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NEW YORK, NY – From my earliest youth, I have loved literature and philosophy. When I was a young person, there were always books in the house galore and my mother was an English teacher and a librarian; my father was a lawyer and the author of a classical legal text “Disputed Paternity Proceedings.” Both my sisters have advanced degrees in classical music, classical languages, and Greek and Latin, and one sister is a Doctor of Theology. From my earliest youth, I have loved and have had a life of learning. English literature was and is my first love that has always been part of me since my days began, as well as the many years of study in classical languages, Greek and Latin and also Hebrew, from high school on through college, and ending in three years of graduate school where I concentrated in classics in college and graduate school but also came to know and love Hebrew and the Hebrew bible; the Psalms; Genesis; and the Book of Job. Since my days began, I have loved the great English writers such as Dickens, Donne, Milton, Conrad, Keats, Shelly, Byron, Browning, Tennyson, James, Sir Walter Scott, Jane Austen, and many others, some largely forgotten and no longer noticed or not read in the rush of modernity and the current fashionable and the politically correct world.
When I read these writers, first my mind and thinking are uplifted and; second, I am entranced by the beauty of their style and the sounds and beauty of their verbal expressions or, perhaps better put, the vocalic sounds of their words. The same is true of the great thinkers of the past such as William James, John Stuart Mill, and Bertrand Russell, whose thinking challenges me and emboldens me to think more deeply and with wider care and concern for their thoughts and the expression of these thoughts. For my classical education, I owe a great debt to the great classical writers such as Vergil, Livy, Horace, Catullus, Homer, Greek lyric poetry, and the tragedians such as Euripides.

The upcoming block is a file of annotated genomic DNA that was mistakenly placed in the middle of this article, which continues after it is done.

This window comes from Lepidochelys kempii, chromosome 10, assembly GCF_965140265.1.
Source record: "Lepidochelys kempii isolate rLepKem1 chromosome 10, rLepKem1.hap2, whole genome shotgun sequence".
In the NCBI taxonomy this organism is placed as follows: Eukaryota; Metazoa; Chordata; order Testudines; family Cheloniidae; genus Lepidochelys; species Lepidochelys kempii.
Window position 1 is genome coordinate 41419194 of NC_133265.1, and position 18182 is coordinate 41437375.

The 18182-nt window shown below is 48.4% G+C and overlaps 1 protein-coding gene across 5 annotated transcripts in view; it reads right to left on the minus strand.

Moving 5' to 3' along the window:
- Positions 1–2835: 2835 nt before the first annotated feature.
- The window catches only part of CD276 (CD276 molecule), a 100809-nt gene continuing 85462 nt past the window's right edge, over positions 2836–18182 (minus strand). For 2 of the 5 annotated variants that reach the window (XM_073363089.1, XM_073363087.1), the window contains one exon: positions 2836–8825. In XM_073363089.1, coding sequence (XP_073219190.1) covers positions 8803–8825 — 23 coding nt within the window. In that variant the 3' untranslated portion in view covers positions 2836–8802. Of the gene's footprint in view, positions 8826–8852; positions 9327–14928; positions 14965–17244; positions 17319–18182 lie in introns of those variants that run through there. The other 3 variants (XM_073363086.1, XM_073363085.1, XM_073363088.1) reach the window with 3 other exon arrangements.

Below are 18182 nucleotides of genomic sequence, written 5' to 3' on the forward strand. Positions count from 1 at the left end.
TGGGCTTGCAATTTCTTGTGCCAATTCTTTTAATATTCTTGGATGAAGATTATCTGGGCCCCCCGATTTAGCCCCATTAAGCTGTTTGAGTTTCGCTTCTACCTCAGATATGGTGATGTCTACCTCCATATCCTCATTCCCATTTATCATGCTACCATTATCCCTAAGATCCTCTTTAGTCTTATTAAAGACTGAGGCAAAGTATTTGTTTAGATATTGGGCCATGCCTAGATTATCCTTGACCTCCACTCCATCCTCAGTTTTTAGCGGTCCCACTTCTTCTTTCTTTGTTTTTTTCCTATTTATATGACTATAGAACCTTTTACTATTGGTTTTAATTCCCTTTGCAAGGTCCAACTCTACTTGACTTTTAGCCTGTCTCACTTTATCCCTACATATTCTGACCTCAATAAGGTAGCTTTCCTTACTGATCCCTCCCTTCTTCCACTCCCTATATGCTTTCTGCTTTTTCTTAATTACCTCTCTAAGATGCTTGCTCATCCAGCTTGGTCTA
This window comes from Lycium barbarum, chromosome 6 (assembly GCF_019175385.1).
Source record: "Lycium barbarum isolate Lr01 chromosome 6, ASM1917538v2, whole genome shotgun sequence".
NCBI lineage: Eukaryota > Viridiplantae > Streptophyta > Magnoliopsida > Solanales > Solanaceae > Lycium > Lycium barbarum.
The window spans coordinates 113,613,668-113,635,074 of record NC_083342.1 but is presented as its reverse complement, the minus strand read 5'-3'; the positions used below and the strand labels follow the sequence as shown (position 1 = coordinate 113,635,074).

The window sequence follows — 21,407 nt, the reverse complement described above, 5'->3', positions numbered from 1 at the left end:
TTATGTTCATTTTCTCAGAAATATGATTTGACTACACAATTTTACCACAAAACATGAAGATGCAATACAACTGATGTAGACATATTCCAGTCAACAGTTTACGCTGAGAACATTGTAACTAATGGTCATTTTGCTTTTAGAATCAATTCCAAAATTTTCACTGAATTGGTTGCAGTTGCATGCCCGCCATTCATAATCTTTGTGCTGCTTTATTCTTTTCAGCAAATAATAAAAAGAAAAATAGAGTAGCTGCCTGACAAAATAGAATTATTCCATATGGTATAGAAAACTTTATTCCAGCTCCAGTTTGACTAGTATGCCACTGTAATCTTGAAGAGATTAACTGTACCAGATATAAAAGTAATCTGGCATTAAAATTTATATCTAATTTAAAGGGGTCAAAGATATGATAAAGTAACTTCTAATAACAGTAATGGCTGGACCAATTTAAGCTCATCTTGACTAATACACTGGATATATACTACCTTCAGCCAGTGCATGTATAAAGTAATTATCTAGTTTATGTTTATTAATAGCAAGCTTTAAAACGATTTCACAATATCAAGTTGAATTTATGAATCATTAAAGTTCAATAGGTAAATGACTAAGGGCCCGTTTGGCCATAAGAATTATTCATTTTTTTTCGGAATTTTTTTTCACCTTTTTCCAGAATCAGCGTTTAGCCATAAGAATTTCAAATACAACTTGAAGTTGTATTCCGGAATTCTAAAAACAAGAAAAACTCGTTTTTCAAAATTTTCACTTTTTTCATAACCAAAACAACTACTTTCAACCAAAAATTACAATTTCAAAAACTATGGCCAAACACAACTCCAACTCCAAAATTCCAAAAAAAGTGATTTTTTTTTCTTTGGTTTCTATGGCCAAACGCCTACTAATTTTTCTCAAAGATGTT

Moving on to an author I deeply love and care for may be known to few in this present day, but he was a very great novelist, one, I think, of the greatest. E.M. Forster (Edward Morgan Forster) was born in England in 1879, attended the Tonbridge School as a boy, and went on to Kings College Cambridge where he later became a fellow. He made several trips to India. He related his experiences as he recollected them in his book “The Longest Journey.” At Tonbridge, he wrote a number of books, one called “A Room with a View,” which analyzed and dissected a tour of Italy by Lucy Honeychurch who is portrayed as stifled and inhibited by the restrictive conventions of Edwardian England. A similar theme is presented in his book “Where Angels Fear to Tread” when a young English widow takes off on the grand tour and marries along the way a penniless Italian. The marriage fails and Lilia dies tragically, and the widow has a baby. Again, the theme is visited by Mr. Forster in these earlier books including the book entitled “A Room with a View” and the others Forster writes of cultural collision and the dryness and sterility of the English Middle class.
What I regard as his greatest work that no person who does not read these books has not lived fully and absolutely, although I am not entirely sure of this statement and opinion, is “Howard’s End.” Forster returns to earlier themes where he follows the relationship of the Wilcox family, ancient landed aristocrats whose sole concern is their money and keeping it and increasing it, and the Schlegel sisters, Helen and Margaret, cultivated and liberal and formed and attracted to art and the artistic. E.M. Foster in this very great novel examines the tension and clash of the materialism and greed with artistic sensitivity and the novel examines the clash of art as against commercial and monied values. The novel examines the tension of class-bound materialism with art and beauty; the book sets about to examine class tensions and their possible resolution.
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Finally, E.M. Forster’s other great book is “A Passage to India,” which examines the clash between western and eastern culture during British rule in India through the lens of a rape accusation. E.M. Forster is the most sensitive of writers and through his most sensitive lens the reader is presented the dynamics of personal relations.
For me E.M. Forster is and always will be the greatest of English writers, and of all writers, since in the two books I have spoken of and mentioned here can be seen and understood the clash of cultures on the thinnest of intellectual surfaces and the clash of class relations and values. Whether these continue to be a living issue I am not sure, but his examination of social and personal relations remains compelling and well worth our understanding and examination.
For those who wish, with Mr. Forster, to go beneath the surface to the intricacy of human relations, I recommend you get and read these books, as well as “Two Cheers for Democracy” and “Abinger Harvest.” They will change and transform you in their most beautiful English language style, and will change you in every way in spirit, soul, and person.